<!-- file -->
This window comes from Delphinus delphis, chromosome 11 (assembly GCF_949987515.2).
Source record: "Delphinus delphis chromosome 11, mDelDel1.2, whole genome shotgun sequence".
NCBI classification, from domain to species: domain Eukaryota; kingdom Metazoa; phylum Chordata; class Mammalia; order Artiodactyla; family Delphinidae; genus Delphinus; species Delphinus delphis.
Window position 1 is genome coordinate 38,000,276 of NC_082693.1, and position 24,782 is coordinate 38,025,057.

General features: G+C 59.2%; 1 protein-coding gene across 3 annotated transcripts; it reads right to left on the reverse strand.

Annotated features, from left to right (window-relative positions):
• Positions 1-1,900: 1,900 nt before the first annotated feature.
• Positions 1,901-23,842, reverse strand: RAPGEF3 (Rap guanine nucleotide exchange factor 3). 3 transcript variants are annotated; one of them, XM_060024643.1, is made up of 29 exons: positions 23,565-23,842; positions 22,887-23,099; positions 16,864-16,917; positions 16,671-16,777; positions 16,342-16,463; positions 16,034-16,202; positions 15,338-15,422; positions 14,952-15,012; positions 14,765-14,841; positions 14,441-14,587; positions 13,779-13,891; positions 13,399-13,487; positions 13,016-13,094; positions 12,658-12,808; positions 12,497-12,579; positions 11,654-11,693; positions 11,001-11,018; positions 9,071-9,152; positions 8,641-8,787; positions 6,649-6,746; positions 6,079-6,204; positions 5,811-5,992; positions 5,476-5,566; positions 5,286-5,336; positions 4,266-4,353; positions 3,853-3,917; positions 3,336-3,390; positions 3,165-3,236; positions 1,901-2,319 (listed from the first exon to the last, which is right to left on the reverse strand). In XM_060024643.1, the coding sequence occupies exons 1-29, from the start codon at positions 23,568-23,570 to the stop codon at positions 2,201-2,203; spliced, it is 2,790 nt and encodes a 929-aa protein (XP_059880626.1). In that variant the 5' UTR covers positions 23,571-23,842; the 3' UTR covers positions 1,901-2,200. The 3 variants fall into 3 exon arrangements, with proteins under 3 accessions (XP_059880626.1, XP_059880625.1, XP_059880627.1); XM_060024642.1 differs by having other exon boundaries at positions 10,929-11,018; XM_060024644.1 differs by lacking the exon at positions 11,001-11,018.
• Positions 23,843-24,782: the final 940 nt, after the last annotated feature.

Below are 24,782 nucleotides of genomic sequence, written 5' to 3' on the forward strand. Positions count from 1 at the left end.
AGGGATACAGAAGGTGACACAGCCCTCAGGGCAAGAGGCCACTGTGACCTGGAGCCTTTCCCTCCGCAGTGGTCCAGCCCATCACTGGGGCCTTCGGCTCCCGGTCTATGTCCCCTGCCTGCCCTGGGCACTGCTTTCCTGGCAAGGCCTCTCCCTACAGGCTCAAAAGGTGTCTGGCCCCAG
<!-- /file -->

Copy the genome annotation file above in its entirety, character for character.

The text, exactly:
This window comes from Delphinus delphis, chromosome 11 (assembly GCF_949987515.2).
Source record: "Delphinus delphis chromosome 11, mDelDel1.2, whole genome shotgun sequence".
NCBI classification, from domain to species: domain Eukaryota; kingdom Metazoa; phylum Chordata; class Mammalia; order Artiodactyla; family Delphinidae; genus Delphinus; species Delphinus delphis.
Window position 1 is genome coordinate 38,000,276 of NC_082693.1, and position 24,782 is coordinate 38,025,057.

General features: G+C 59.2%; 1 protein-coding gene across 3 annotated transcripts; it reads right to left on the reverse strand.

Annotated features, from left to right (window-relative positions):
• Positions 1-1,900: 1,900 nt before the first annotated feature.
• Positions 1,901-23,842, reverse strand: RAPGEF3 (Rap guanine nucleotide exchange factor 3). 3 transcript variants are annotated; one of them, XM_060024643.1, is made up of 29 exons: positions 23,565-23,842; positions 22,887-23,099; positions 16,864-16,917; positions 16,671-16,777; positions 16,342-16,463; positions 16,034-16,202; positions 15,338-15,422; positions 14,952-15,012; positions 14,765-14,841; positions 14,441-14,587; positions 13,779-13,891; positions 13,399-13,487; positions 13,016-13,094; positions 12,658-12,808; positions 12,497-12,579; positions 11,654-11,693; positions 11,001-11,018; positions 9,071-9,152; positions 8,641-8,787; positions 6,649-6,746; positions 6,079-6,204; positions 5,811-5,992; positions 5,476-5,566; positions 5,286-5,336; positions 4,266-4,353; positions 3,853-3,917; positions 3,336-3,390; positions 3,165-3,236; positions 1,901-2,319 (listed from the first exon to the last, which is right to left on the reverse strand). In XM_060024643.1, the coding sequence occupies exons 1-29, from the start codon at positions 23,568-23,570 to the stop codon at positions 2,201-2,203; spliced, it is 2,790 nt and encodes a 929-aa protein (XP_059880626.1). In that variant the 5' UTR covers positions 23,571-23,842; the 3' UTR covers positions 1,901-2,200. The 3 variants fall into 3 exon arrangements, with proteins under 3 accessions (XP_059880626.1, XP_059880625.1, XP_059880627.1); XM_060024642.1 differs by having other exon boundaries at positions 10,929-11,018; XM_060024644.1 differs by lacking the exon at positions 11,001-11,018.
• Positions 23,843-24,782: the final 940 nt, after the last annotated feature.

Below are 24,782 nucleotides of genomic sequence, written 5' to 3' on the forward strand. Positions count from 1 at the left end.
AGGGATACAGAAGGTGACACAGCCCTCAGGGCAAGAGGCCACTGTGACCTGGAGCCTTTCCCTCCGCAGTGGTCCAGCCCATCACTGGGGCCTTCGGCTCCCGGTCTATGTCCCCTGCCTGCCCTGGGCACTGCTTTCCTGGCAAGGCCTCTCCCTACAGGCTCAAAAGGTGTCTGGCCCCAG